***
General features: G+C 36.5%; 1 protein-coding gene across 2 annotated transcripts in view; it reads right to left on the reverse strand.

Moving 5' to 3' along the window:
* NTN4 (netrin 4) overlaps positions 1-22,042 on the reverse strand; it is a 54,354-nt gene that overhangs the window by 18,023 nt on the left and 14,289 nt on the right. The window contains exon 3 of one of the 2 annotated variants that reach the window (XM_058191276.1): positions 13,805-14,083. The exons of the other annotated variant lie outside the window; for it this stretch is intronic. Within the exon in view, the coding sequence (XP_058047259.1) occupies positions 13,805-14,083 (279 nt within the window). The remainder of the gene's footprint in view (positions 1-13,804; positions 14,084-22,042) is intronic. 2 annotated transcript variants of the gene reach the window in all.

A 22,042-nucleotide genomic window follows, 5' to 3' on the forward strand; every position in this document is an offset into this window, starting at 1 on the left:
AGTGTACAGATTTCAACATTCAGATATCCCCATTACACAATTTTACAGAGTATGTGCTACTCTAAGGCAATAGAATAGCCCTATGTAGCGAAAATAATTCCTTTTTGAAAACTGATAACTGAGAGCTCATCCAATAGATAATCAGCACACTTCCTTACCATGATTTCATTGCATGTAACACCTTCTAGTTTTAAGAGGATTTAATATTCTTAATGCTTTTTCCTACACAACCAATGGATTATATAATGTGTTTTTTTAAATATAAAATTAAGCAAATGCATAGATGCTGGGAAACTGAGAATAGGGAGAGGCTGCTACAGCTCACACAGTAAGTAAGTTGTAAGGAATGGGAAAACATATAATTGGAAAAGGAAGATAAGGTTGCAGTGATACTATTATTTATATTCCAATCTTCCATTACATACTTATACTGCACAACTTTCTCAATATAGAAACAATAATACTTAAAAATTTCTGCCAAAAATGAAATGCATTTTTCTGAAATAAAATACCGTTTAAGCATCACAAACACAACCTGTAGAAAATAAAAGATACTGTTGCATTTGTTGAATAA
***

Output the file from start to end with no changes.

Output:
General features: G+C 36.5%; 1 protein-coding gene across 2 annotated transcripts in view; it reads right to left on the reverse strand.

Moving 5' to 3' along the window:
* NTN4 (netrin 4) overlaps positions 1-22,042 on the reverse strand; it is a 54,354-nt gene that overhangs the window by 18,023 nt on the left and 14,289 nt on the right. The window contains exon 3 of one of the 2 annotated variants that reach the window (XM_058191276.1): positions 13,805-14,083. The exons of the other annotated variant lie outside the window; for it this stretch is intronic. Within the exon in view, the coding sequence (XP_058047259.1) occupies positions 13,805-14,083 (279 nt within the window). The remainder of the gene's footprint in view (positions 1-13,804; positions 14,084-22,042) is intronic. 2 annotated transcript variants of the gene reach the window in all.

A 22,042-nucleotide genomic window follows, 5' to 3' on the forward strand; every position in this document is an offset into this window, starting at 1 on the left:
AGTGTACAGATTTCAACATTCAGATATCCCCATTACACAATTTTACAGAGTATGTGCTACTCTAAGGCAATAGAATAGCCCTATGTAGCGAAAATAATTCCTTTTTGAAAACTGATAACTGAGAGCTCATCCAATAGATAATCAGCACACTTCCTTACCATGATTTCATTGCATGTAACACCTTCTAGTTTTAAGAGGATTTAATATTCTTAATGCTTTTTCCTACACAACCAATGGATTATATAATGTGTTTTTTTAAATATAAAATTAAGCAAATGCATAGATGCTGGGAAACTGAGAATAGGGAGAGGCTGCTACAGCTCACACAGTAAGTAAGTTGTAAGGAATGGGAAAACATATAATTGGAAAAGGAAGATAAGGTTGCAGTGATACTATTATTTATATTCCAATCTTCCATTACATACTTATACTGCACAACTTTCTCAATATAGAAACAATAATACTTAAAAATTTCTGCCAAAAATGAAATGCATTTTTCTGAAATAAAATACCGTTTAAGCATCACAAACACAACCTGTAGAAAATAAAAGATACTGTTGCATTTGTTGAATAA